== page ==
Thursday, April 24, 2014

Data merging: are we moving forward or dealing with Frankenstein's monster


I’m sitting in the Sydney airport waiting for my delayed flight –which gives me some time to ruminate about the mini-conference I am leaving. The conference, hosted by the Centre for Biodiversity Analysis (CBA) and CSIRO in Australia, on "Understanding biodiversity dynamics using diverse data sources", brought together several fascinating thinkers working on disparate areas including ecology, macroecology, evolution, genomics, and computer science. The goal of the conference was to see if merging different forms of data could lead to greater insights into biodiversity patterns and processes. 

Happy integration

On the surface, it seems uncontroversial to say that bringing together different forms of data really does promote new insights into nature. However, this only really works if the data we combine meaningfully complement one another. When researchers bring together data, there are under-appreciated risks, and the resulting effort could result in trying to combine data that make weird bedfellows.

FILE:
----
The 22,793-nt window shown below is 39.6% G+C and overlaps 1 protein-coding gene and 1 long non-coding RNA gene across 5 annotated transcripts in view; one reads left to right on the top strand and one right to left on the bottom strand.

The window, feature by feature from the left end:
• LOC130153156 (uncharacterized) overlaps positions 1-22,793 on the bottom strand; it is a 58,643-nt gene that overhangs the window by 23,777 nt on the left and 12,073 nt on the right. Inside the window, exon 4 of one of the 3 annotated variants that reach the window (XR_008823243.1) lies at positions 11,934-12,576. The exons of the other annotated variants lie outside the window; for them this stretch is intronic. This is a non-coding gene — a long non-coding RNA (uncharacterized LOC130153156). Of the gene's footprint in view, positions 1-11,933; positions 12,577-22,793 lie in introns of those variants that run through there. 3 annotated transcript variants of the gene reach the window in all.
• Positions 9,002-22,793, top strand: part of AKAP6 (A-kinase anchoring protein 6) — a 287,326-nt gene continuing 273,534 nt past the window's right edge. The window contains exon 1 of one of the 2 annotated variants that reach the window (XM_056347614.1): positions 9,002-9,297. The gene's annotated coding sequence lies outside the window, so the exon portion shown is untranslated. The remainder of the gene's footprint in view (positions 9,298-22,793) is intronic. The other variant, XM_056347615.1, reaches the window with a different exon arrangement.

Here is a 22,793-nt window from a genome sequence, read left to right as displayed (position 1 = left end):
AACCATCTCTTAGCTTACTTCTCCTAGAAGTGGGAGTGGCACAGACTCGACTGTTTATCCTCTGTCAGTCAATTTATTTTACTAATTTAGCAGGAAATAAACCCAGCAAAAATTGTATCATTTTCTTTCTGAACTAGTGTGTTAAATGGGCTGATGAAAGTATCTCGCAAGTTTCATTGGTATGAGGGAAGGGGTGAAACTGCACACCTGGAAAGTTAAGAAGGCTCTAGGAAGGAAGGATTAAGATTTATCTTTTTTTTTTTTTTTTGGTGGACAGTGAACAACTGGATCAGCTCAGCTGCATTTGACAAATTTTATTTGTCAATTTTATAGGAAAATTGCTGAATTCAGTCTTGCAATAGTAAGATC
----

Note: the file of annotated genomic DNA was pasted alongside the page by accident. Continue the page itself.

Weird bedfellows

The risks include data that mismatch in the scale of observation, resulting in meaningful variation being missed. Data are often generated according to certain models with specific assumptions, and these data-generation steps can be misunderstood by end-users, resulting in inappropriate uses of data. Further, different data may be combined in standard statistical models, but the linkages between data types is much more subtle and nuanced, requiring alternative models.

Why these are issues stems from the fact that researchers now have an unprecedented access to numerous large data sets. Whether these are large trait data sets, spatial locations, spatial environmental data, genomes, or historical data, they are all built with specific underlying uses, limitations and assumptions.  

Regardless of these issues of concern, the opportunity and power to address new questions is greatly enhanced by multiple types of data. One thing I gained from this meeting is that there is a new world of biodiversity analysis and understanding emerging by smart people doing smart things with multiple data. We will soon live in a world where the data and analytical tools allow research to truly combine multiple processes to predict species' distributions, or to move from evolutionary events in deep history to modern day ecological patterns.


3 comments:

  1. Is paleo / fossil record data included? Just curious.

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  2. Definitely. It seems that people often talk about incorporating paleo data, but I wonder if we really understand the complexity and assumptions of this data

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